A human rights lawyer, who sent complaints to the UN against Lithuania for allowing the CIA to host secret prisons on its soil, is sure he will see the country’s leadership indicted. He talks exclusively to Eyes On Events.
In May of this year, Lithuania and Romania were found responsible for knowingly allowing the torture of prisoners at secret CIA facilities on their territories, the European Court of Human Rights (ECHR) ruled.
The ECHR decision referred to the cases of Saudi-born Abu Zubaydah and Abd al-Rahim al-Nashiri, both of whom are currently held at the US Guantanamo Bay prison in Cuba.
The two governments will have to pay €100,000 ($117,000) to each man, the court decided. Lithuania and Romania have three months to file an appeal, should they wish to contest the ruling.
Professor Stanislovas Tomas, a human rights lawyer, filed complaints against Lithuania to the UN Human Rights Committee. He said the ruling is due on July 26. The lawyer insists that the investigation in Lithuania has already lasted eight years and during these years the Lithuanian prosecution failed to even identify the victims and the criminals.
“The European Court of Human Rights says that Abu Zubaydah is a victim and UN says that Mustafa Al-Hawsawi is a victim. So Lithuania failed to identify the victims and failed to identify the criminals,” he concluded. Mustafa al-Hawsawi, another Saudi citizen, claims to have been kept at a ‘black site' in Lithuania once.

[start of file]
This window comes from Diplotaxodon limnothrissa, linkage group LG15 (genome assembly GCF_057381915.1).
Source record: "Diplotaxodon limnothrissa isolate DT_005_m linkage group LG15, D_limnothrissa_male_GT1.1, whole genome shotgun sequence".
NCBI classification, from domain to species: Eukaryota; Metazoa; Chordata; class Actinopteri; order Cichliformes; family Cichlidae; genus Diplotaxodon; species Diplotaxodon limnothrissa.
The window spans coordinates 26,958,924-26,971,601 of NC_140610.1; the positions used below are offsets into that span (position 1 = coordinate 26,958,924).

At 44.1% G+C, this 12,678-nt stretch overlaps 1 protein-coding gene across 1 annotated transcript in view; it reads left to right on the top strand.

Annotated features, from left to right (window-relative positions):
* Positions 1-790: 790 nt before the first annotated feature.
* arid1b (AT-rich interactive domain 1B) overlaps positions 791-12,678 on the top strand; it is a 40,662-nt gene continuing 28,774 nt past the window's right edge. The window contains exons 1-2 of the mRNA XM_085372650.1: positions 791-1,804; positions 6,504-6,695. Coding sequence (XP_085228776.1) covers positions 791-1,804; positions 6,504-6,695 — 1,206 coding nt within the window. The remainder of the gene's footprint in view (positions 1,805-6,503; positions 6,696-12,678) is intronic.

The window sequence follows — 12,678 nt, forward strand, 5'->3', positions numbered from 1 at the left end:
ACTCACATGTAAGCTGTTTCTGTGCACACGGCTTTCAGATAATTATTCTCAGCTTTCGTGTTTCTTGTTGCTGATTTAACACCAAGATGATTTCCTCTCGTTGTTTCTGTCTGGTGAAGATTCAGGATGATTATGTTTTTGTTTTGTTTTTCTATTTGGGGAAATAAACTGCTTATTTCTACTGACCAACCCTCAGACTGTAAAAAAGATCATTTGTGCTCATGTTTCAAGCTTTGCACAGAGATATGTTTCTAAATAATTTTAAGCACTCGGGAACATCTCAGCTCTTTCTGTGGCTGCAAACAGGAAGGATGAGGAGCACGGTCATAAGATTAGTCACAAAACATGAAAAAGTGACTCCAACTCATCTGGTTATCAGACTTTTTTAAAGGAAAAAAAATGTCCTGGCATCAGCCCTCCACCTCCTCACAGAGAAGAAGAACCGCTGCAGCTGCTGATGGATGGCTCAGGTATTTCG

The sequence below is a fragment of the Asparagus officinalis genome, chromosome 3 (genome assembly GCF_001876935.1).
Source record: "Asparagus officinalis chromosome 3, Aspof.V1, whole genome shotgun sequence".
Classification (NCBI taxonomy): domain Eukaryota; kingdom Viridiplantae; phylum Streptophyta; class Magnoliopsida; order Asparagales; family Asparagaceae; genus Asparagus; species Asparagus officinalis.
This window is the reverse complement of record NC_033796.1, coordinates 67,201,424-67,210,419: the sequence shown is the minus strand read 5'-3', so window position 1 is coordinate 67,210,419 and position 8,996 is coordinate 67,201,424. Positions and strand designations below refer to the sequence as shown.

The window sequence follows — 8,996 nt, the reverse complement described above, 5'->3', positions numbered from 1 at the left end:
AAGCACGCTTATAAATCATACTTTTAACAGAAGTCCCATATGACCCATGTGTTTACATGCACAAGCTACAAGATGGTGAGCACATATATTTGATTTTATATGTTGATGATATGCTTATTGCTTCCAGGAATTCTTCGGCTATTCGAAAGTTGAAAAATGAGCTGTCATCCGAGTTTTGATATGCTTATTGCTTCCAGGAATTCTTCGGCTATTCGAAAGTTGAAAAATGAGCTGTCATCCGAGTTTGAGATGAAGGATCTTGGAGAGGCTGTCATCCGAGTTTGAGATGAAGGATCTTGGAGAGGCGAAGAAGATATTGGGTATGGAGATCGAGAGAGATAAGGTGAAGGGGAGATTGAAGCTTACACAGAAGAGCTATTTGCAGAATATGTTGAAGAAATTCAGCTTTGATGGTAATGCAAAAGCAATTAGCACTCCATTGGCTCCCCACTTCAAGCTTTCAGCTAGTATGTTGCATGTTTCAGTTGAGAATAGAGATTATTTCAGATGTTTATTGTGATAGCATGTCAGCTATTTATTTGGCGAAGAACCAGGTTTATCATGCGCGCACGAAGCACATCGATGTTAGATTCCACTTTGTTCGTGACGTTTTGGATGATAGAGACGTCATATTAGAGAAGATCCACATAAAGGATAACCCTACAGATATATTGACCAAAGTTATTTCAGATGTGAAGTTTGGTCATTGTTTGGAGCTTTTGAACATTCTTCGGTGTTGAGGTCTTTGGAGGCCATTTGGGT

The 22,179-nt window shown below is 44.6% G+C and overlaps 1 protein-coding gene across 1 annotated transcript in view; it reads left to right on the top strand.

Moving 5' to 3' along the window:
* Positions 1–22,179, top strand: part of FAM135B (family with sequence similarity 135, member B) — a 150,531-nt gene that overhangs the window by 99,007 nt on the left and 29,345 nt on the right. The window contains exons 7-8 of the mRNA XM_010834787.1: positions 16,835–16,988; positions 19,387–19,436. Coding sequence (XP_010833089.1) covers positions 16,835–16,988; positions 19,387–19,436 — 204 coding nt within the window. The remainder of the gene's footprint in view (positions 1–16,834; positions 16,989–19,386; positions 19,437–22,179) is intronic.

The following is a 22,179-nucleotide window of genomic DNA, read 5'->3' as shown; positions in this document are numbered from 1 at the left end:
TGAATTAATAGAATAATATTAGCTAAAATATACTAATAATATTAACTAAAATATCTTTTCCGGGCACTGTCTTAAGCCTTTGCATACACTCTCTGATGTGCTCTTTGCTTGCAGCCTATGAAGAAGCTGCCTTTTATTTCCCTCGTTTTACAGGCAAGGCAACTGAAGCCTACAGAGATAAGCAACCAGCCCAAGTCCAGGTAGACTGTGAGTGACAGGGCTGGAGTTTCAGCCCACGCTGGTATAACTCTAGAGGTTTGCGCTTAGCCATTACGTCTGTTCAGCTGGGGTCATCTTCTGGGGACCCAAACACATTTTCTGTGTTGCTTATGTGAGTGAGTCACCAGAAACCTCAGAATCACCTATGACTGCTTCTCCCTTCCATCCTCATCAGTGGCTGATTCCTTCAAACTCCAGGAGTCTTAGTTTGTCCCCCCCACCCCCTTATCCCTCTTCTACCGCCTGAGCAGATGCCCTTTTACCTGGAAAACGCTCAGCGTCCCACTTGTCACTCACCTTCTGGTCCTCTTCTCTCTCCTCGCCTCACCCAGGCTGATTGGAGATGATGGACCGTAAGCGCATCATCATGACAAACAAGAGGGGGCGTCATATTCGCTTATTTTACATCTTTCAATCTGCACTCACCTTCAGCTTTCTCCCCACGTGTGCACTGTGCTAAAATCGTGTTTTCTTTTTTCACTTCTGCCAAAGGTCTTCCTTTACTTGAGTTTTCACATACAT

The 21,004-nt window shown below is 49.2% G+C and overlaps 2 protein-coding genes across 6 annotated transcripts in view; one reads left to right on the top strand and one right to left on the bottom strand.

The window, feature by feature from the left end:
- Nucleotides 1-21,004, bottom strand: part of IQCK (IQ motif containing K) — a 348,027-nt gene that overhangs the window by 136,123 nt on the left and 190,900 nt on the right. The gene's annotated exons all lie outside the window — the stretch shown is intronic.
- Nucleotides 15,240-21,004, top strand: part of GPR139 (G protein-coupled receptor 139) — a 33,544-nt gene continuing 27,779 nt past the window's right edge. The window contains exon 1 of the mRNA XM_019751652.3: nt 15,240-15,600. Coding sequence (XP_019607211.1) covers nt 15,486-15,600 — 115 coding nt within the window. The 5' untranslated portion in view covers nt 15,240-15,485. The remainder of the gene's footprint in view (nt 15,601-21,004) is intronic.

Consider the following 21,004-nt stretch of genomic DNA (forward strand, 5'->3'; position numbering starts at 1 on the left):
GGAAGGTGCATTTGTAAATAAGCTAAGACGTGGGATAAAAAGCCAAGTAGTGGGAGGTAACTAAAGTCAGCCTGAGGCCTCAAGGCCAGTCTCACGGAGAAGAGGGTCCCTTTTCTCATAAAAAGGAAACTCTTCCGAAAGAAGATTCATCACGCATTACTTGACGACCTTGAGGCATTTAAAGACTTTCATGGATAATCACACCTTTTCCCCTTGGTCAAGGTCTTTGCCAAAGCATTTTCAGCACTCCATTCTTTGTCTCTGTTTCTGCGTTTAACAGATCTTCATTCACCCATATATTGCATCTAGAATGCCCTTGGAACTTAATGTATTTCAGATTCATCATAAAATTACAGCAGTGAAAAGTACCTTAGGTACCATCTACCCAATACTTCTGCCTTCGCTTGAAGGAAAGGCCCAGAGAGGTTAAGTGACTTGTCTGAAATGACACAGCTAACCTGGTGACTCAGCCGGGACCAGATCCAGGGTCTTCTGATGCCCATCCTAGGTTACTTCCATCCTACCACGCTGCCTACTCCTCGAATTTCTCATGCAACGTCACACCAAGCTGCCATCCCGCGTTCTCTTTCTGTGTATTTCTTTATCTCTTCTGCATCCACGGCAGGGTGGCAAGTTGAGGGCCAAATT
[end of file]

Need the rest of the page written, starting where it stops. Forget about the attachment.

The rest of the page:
Tomas believes that then-Lithuanian president Rolandas Paksas was impeached back in 2004 only because he refused to host such CIA prisons on Lithuanian soil. His successor Valdas Adamkus who claimed to have been the moral authority in the state, gave the green light to such secret facilities.
The human rights lawyer states that both Adamkus and Arvydas Pocius, the current Chief of Defense of Lithuania, should be declared “suspects” in the case. He has no doubt that those complicit in the hosting of CIA secret prisons will be prosecuted. “The problem is when,” Tomas stressed.
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Tomas assumes that the greatest obstacle to the development of human rights in Lithuania is that it denies “the binding nature” of the European Convention on Human Rights and the International Covenant on Civil and Political Rights.
The lawyer claims that there are secret tapes on which Lithuanian judges are heard talking to each other and complaining that the president of Lithuania Dalia Grybauskaitė sent her advisor to talk to judges in order to convince them to take one or another decision. “That’s a public tape, it was made secretly. This is clear pressure,” he stressed.
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